There are many steps that one has to take to land a federal job, from figuring out how to navigate and utilize the not-so-user-friendly website, deciphering which jobs to apply to, and putting the right information into your resume, to figuring out exactly how to present yourself when and if you reach the interview stage. It can be so difficult and overwhelming that it scares off many potential applicants. But you don’t need to be one of those people. Over the next few months I will present you with a walk through of the application process and its options that should help you figure out how to navigate the website, utilize the tools, figure out which jobs you should be applying to, and show you how to tailor your resume to specific jobs. All of which should make landing a federal job that much simpler.
So you have figured out which jobs you want to apply for and you have tailored your resume to specifically fit that job, now what? Now comes the part that will really determine if you will get the job, the questionnaire. After you submit your resume and personal information for each opening, you will be presented with a questionnaire. How you rank yourself on the questionnaire will be compared to how other applicants rank themselves, and will ultimately decide if you are referred for the job or not. Only the people who rank themselves in probably the highest ten percent are referred to hiring officials.
The questionnaires usually contain about 20-30 multiple-choice questions, but can sometimes contain up to 50 or 60 depending on the type of job you are applying for. The questions will generally ask how familiar you are with a certain skill, or what kind of knowledge you have on a certain subject. There will typically be five answers to choose from. While the wording differs on each one, the answers usually range from novice to expert.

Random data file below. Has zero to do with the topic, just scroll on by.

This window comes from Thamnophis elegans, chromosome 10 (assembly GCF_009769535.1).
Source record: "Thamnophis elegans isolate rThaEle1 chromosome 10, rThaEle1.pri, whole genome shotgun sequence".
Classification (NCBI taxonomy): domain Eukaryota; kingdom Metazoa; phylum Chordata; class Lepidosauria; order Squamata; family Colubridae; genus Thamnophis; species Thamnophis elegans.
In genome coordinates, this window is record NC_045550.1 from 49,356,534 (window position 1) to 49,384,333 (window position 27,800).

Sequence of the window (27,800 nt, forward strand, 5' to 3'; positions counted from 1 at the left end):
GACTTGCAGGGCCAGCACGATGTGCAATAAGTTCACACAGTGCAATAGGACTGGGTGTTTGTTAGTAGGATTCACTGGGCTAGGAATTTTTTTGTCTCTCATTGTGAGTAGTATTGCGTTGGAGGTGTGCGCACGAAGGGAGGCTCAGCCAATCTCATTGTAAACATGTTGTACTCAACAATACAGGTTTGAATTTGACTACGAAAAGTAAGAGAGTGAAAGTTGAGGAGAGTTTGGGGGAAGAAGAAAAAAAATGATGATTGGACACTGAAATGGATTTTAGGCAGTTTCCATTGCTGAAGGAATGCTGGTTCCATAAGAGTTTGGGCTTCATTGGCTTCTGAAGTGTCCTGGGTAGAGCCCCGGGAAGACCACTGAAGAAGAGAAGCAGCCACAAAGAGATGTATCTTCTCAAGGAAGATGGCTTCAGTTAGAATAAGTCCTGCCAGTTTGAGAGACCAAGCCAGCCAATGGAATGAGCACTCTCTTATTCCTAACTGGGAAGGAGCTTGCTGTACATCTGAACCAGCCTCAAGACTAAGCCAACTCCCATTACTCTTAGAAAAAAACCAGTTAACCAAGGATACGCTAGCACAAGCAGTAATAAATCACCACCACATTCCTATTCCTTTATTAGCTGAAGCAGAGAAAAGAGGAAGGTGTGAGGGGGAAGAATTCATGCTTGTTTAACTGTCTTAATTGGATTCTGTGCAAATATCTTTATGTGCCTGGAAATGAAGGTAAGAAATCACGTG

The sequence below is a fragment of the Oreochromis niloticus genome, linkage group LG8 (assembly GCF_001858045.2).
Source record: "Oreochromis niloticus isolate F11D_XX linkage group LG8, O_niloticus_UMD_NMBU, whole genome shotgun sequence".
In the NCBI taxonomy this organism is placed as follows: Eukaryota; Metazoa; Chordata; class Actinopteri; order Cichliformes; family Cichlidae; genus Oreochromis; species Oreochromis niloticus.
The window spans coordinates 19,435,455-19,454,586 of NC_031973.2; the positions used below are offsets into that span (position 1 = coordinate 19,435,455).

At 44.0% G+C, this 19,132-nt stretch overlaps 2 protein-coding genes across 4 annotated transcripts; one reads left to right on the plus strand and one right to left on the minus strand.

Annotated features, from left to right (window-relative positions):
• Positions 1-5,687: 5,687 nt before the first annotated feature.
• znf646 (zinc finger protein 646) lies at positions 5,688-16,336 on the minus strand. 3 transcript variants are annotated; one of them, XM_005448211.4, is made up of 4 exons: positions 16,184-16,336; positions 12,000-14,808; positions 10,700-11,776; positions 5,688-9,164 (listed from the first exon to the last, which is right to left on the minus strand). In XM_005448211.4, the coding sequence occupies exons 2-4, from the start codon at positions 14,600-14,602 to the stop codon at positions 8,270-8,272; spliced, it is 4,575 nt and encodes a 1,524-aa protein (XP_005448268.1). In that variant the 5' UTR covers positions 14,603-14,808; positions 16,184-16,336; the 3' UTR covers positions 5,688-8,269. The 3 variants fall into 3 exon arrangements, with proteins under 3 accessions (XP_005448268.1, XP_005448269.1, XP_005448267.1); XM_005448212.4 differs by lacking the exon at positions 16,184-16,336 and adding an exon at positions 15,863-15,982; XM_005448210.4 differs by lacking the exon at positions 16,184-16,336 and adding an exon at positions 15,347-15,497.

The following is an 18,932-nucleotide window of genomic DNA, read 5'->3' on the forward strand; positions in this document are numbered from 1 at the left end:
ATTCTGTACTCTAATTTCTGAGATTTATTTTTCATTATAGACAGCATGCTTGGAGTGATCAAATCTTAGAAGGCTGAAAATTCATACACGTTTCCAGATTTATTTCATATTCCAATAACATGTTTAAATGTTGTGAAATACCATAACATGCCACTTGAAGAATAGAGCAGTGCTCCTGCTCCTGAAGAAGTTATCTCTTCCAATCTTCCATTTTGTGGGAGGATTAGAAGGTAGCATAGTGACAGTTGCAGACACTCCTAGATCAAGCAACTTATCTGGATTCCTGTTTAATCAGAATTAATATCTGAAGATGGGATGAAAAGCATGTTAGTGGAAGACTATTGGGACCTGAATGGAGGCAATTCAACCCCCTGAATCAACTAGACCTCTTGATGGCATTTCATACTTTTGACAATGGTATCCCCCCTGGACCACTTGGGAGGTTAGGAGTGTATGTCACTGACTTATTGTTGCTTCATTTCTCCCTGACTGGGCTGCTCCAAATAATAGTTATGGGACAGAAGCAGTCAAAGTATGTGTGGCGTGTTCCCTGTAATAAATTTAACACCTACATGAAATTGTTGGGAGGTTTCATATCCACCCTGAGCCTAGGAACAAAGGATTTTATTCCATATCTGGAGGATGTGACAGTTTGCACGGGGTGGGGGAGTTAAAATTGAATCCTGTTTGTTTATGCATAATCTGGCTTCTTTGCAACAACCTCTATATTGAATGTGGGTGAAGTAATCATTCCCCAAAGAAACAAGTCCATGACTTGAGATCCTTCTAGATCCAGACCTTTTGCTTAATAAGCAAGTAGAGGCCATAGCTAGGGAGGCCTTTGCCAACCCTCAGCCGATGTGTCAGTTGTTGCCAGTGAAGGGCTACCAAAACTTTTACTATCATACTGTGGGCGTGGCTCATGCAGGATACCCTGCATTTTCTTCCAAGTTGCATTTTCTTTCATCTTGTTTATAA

It can be tricky knowing how to answer these; some people don’t want to give themselves too much credit but they also want to show that they are qualified for the position. The key thing here is just to answer as honestly as possible, but also to give yourself more credit than you might initially think. I have talked to many human resources workers and many hiring managers about this and I have asked “What qualifies you as an expert?” They have all answered the same way. If you can teach someone else to do it- even if you have yet to teach anyone- mark yourself as an expert.
But you can’t just rate yourself as an expert if you are not. Each one of your answers has to be specifically backed up in your resume. We talked last month about tailoring your resume, and here is another way to do so. If while you are completing a questionnaire you come across something that you have yet to address in your resume, it is easy to save your progress, exit, and go back to your resume, tailor it to fit and then come back to finish the questionnaire. You are one step closer to the job of your dreams.